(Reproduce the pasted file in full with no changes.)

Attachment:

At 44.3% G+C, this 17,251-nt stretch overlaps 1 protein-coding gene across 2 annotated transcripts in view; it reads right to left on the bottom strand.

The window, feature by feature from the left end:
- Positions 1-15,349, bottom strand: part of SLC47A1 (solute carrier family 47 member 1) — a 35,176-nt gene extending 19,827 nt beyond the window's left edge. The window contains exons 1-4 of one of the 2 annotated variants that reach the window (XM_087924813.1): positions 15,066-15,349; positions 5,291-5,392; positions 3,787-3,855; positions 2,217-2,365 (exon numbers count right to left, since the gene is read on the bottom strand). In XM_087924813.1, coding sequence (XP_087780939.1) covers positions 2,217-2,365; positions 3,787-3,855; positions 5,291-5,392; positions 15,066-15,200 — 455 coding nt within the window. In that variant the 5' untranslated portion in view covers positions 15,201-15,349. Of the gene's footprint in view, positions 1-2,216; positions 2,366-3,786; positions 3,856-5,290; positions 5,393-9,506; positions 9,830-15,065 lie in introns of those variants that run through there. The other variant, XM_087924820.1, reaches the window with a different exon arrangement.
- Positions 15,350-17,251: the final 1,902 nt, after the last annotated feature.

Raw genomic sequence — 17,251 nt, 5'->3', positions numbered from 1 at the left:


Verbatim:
At 44.3% G+C, this 17,251-nt stretch overlaps 1 protein-coding gene across 2 annotated transcripts in view; it reads right to left on the bottom strand.

The window, feature by feature from the left end:
- Positions 1-15,349, bottom strand: part of SLC47A1 (solute carrier family 47 member 1) — a 35,176-nt gene extending 19,827 nt beyond the window's left edge. The window contains exons 1-4 of one of the 2 annotated variants that reach the window (XM_087924813.1): positions 15,066-15,349; positions 5,291-5,392; positions 3,787-3,855; positions 2,217-2,365 (exon numbers count right to left, since the gene is read on the bottom strand). In XM_087924813.1, coding sequence (XP_087780939.1) covers positions 2,217-2,365; positions 3,787-3,855; positions 5,291-5,392; positions 15,066-15,200 — 455 coding nt within the window. In that variant the 5' untranslated portion in view covers positions 15,201-15,349. Of the gene's footprint in view, positions 1-2,216; positions 2,366-3,786; positions 3,856-5,290; positions 5,393-9,506; positions 9,830-15,065 lie in introns of those variants that run through there. The other variant, XM_087924820.1, reaches the window with a different exon arrangement.
- Positions 15,350-17,251: the final 1,902 nt, after the last annotated feature.

Raw genomic sequence — 17,251 nt, 5'->3', positions numbered from 1 at the left: